The concept behind this book is commendable: Take some writers who are relative unknowns in the English language and make their works accessible to readers of English texts. Translating these texts into English seems necessary, important, and long overdue, because we live in a world where many people don't understand basic geography, nor know enough about other cultures. Literature helps fill that void.
Each of the writers featured in this book are introduced by well-known writers in the English-speaking world. Edwidge Danticat introduces a work by fellow Haitian Evelyne Trouillot. Eleonora Hummel's work, "The Fish of Berlin," is introduced by fellow German GŁnter Grass. In all, there are 28 authors and poets whose works are translated here, revealing their cultural, economic and political struggles to a world that is largely unaware of their existence.
This anthology contains a collection of works that span the globe. Writers from China, South Korea, India, Indonesia and Bangladesh are represented here. So, too, is literature from such taboo locations as Iran, Iraq, Syria, and Palestine. Writers from Eastern Europe, Italy, Germany, France, and Norway are also translated here, and the book closes with several texts from Mexico, the Caribbean, and Central and South America.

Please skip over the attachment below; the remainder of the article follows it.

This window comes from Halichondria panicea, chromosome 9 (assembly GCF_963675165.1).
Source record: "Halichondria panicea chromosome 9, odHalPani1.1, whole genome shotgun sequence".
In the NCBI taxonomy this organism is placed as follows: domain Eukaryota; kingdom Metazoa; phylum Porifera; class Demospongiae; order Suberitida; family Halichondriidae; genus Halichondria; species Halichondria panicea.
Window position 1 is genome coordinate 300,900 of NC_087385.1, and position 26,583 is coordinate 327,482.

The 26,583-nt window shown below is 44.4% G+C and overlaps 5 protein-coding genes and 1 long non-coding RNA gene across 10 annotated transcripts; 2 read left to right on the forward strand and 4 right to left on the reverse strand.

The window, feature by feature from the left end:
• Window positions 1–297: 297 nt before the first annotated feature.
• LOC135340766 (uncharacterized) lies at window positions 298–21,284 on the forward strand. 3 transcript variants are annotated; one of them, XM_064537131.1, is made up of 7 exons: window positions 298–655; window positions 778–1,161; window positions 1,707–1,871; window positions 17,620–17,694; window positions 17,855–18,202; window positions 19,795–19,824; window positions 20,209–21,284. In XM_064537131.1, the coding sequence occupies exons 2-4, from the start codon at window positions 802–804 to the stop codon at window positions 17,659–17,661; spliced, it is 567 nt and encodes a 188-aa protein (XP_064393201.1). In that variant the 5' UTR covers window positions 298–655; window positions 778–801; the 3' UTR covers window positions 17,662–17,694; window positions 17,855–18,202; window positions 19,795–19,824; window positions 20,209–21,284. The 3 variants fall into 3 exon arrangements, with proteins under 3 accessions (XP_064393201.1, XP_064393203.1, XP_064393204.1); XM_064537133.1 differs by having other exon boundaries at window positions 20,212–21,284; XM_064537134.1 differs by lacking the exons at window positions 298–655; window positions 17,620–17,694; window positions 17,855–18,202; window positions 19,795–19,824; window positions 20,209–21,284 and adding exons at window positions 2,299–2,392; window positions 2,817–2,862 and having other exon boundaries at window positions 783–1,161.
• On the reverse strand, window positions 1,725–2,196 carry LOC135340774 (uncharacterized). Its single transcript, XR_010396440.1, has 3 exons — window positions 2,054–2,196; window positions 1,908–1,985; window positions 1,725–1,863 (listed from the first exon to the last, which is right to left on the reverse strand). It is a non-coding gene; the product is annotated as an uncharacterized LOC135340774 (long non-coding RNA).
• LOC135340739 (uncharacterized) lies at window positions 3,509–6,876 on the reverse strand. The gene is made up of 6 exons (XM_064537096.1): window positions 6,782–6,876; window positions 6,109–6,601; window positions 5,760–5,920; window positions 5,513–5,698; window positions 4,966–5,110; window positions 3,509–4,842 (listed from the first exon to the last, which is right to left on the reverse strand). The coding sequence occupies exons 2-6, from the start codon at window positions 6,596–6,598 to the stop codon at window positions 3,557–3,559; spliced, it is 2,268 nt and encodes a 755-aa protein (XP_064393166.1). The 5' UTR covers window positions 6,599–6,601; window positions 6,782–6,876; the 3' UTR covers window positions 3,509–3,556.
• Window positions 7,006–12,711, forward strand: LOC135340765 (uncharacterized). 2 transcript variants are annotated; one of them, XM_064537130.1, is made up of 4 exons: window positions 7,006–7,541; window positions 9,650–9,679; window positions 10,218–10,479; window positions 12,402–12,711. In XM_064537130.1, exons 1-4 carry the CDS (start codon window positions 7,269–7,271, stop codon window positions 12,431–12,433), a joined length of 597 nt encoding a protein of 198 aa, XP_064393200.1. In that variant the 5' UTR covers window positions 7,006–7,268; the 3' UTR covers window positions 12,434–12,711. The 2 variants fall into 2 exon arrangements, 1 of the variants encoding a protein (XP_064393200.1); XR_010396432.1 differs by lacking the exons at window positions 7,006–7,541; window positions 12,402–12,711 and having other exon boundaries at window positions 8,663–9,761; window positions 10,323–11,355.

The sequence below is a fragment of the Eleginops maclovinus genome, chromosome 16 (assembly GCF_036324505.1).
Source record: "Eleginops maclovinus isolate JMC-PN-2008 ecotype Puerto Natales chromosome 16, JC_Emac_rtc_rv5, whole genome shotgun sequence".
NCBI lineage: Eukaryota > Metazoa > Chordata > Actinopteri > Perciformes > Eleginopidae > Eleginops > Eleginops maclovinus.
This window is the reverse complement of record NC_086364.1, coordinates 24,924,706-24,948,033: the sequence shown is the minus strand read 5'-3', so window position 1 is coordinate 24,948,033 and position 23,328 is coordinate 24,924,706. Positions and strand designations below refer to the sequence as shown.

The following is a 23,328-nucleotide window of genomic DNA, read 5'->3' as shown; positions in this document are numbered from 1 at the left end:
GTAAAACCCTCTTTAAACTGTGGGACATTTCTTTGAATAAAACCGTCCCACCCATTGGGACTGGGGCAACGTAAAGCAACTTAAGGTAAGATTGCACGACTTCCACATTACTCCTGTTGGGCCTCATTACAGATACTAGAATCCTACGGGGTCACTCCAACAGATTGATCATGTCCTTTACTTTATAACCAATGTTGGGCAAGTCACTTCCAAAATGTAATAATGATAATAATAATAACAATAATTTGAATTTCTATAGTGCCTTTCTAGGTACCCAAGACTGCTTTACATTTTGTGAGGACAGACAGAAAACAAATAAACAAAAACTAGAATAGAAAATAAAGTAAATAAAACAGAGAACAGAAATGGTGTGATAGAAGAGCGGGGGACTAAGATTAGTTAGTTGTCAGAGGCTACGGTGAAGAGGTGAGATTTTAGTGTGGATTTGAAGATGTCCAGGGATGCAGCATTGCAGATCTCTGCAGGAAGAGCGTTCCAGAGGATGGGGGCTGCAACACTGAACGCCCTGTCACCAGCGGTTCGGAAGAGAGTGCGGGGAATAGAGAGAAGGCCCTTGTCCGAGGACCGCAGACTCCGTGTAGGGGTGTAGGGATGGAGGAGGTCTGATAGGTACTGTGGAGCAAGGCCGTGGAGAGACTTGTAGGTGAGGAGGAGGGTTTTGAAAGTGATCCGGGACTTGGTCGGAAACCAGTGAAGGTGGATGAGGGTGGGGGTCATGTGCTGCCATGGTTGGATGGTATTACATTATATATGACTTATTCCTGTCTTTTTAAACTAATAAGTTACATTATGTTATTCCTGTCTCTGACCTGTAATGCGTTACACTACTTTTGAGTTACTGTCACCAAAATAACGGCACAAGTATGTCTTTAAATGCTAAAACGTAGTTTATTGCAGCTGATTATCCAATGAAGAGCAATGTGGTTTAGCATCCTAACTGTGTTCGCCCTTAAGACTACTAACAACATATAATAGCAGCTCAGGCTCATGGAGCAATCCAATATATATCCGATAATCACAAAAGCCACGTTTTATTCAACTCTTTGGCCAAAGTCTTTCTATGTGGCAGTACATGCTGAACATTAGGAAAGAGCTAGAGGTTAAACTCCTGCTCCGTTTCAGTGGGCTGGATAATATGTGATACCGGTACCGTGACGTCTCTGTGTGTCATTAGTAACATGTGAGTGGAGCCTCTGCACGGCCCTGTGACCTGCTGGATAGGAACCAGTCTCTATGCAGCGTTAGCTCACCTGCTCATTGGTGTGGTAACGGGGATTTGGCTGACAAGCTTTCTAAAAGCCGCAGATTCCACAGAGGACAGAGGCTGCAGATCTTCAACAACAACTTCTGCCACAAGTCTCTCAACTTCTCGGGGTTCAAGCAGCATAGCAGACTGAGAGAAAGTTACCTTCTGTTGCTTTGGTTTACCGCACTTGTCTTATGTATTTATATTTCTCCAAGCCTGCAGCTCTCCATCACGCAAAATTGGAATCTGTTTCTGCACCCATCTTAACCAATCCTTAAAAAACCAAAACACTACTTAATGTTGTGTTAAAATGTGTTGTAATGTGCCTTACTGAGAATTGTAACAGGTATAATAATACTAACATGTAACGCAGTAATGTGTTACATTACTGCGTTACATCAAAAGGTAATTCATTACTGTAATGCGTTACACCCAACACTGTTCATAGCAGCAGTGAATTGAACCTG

This, however, can be a problem, because many readers may feel alienated by these texts, not having a complete understanding of the cultural and political atmosphere which affects these writers. Many times, I struggled to understand the writers and to feel a connection to their writing, which is critical to my enjoyment of it. For example, Parashuram, a Bengali humorist, is featured in this anthology. I knew as I was reading that his work is supposed to be humorous, but because I did not fully understand the context, I failed to find it funny. It seems that this book can be best appreciated if the reader has a thorough knowledge of contemporary world history.
In his wonderful introduction, Andre Dubus III states that only six percent of books that are in translation are translated into English (by contrast, fifty percent of those books are translated from English). This is profoundly shocking and sad, but Words Without Borders is definitely a step in the right direction. It would be an especially important tool for students of world literature or history, but it's important for anyone who wants a better understanding of the world and the people with whom we share it.